The good news is these biases are in steady decline. More and more people are choosing to go for a hybrid education that sees them taking one or more of their courses online in conjunction with the classes they take in person. This trend has only been accentuated by the coronavirus pandemic that made it almost impossible for students to sit in classes, necessitating a serious look into online learning as an alternative.

How COVID-19 made higher ed institutions and society more accepting of online education


The coronavirus pandemic made online learning a necessity and ultimately changed our perception of what could be possible for schools and students once the right technology is in place.


According to the Changing Landscape of Online Education (CHLOE) report for 2021, colleges and universities are changing their priorities with respect to online education over the next 3 to 5 years. Higher ed institutions now have a more positive view of the whole exercise and are excited about what could be accomplished with added training and investment.


Due to the positive experience with online learning during the pandemic:


All sectors of higher education invested in education technology in 2020 and 2021. This marks the highest jump in investment ever. The majority of those investments came from schools that had little to no experience outside of in-person learning and little investment towards that end.​
According to the CHLOE report, two-thirds of higher ed institutions relied on their chief online officer to coordinate the institution’s response to the COVID-19 pandemic. The chief online officer was charged with faculty training, course conversion, student preparedness, technology capability, and quality assurance.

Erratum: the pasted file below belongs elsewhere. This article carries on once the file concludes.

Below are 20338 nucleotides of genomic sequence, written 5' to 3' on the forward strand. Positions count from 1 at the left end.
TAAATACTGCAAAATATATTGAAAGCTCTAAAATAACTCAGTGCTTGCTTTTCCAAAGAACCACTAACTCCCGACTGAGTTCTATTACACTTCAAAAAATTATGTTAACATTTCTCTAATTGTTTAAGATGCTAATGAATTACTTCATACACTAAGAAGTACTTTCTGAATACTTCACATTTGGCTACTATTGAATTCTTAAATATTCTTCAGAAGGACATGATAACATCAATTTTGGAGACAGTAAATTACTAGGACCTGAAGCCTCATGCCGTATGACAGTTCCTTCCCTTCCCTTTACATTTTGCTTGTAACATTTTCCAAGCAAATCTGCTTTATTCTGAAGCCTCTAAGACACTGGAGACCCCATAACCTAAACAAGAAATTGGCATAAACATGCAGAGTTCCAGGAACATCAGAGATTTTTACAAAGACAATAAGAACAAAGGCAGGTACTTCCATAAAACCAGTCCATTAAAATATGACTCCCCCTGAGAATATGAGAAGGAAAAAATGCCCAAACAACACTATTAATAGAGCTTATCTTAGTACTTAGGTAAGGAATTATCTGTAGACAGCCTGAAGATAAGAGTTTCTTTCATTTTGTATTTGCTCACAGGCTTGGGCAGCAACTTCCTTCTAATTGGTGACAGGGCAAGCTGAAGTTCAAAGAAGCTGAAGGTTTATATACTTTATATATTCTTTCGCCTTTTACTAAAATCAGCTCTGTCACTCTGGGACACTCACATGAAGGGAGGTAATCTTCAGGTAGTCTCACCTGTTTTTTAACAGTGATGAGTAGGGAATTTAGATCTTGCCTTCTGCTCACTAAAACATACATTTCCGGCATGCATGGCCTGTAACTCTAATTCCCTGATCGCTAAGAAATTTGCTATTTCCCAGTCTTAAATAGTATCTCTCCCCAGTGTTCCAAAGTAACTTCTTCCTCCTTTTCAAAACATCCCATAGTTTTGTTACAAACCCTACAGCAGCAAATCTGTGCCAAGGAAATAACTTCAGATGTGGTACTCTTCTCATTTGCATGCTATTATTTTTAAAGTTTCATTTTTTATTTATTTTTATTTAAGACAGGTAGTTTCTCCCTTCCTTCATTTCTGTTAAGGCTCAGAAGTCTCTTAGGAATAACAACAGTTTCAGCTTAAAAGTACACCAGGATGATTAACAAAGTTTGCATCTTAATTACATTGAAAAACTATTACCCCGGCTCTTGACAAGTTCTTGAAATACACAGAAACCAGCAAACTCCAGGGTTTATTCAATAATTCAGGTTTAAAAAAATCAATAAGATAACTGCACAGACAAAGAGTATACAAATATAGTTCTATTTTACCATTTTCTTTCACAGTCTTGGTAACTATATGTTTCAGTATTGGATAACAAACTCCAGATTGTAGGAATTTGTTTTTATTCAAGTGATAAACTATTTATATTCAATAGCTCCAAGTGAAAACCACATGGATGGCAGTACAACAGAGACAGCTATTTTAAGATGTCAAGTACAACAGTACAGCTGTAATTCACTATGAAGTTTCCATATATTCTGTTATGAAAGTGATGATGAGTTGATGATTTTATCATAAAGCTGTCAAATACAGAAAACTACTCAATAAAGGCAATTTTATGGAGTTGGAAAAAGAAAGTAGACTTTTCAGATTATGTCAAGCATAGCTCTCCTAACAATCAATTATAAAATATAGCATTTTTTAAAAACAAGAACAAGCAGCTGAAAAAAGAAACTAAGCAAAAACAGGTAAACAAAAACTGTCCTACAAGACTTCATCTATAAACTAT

77% of Chief Online Officers at higher ed institutions expect the rapid acceleration of online undergraduate enrollment ushered in by the pandemic to continue in the years ahead. The remaining expect moderate growth of the trend, while nobody expects a reversal or slow down compared to what was happening before the pandemic hit.

How education technology can help your university meet the growing need for online learning


One of the main things changing opinions about online learning is ed tech. Strides made in technology have led to higher ed websites that truly offer an interactive experience to students all over the world who are unable to come to the campus for whatever reason. Students are now able to engage with one another, their instructors, and collaborate on projects in ways that were previously not possible online.


Greater internet penetration and efforts to bridge the digital divide have been useful in closing the chasm that exists between in-person learning and the online learning experience.


All these positive developments feed into the increasingly positive perception about online learning, further accelerating demand for what was once the less glamorous form of higher education.


Destigmatize online learning at your higher ed institution


KWALL helps universities and colleges create powerful web experiences for their institutions and the benefit of their student body. Student engagement remains one of the major challenges for higher education in this time of social distancing, and KWALL has been helping by providing the world-class services needed to create truly interactive digital experiences. Contact KWALL to learn more today.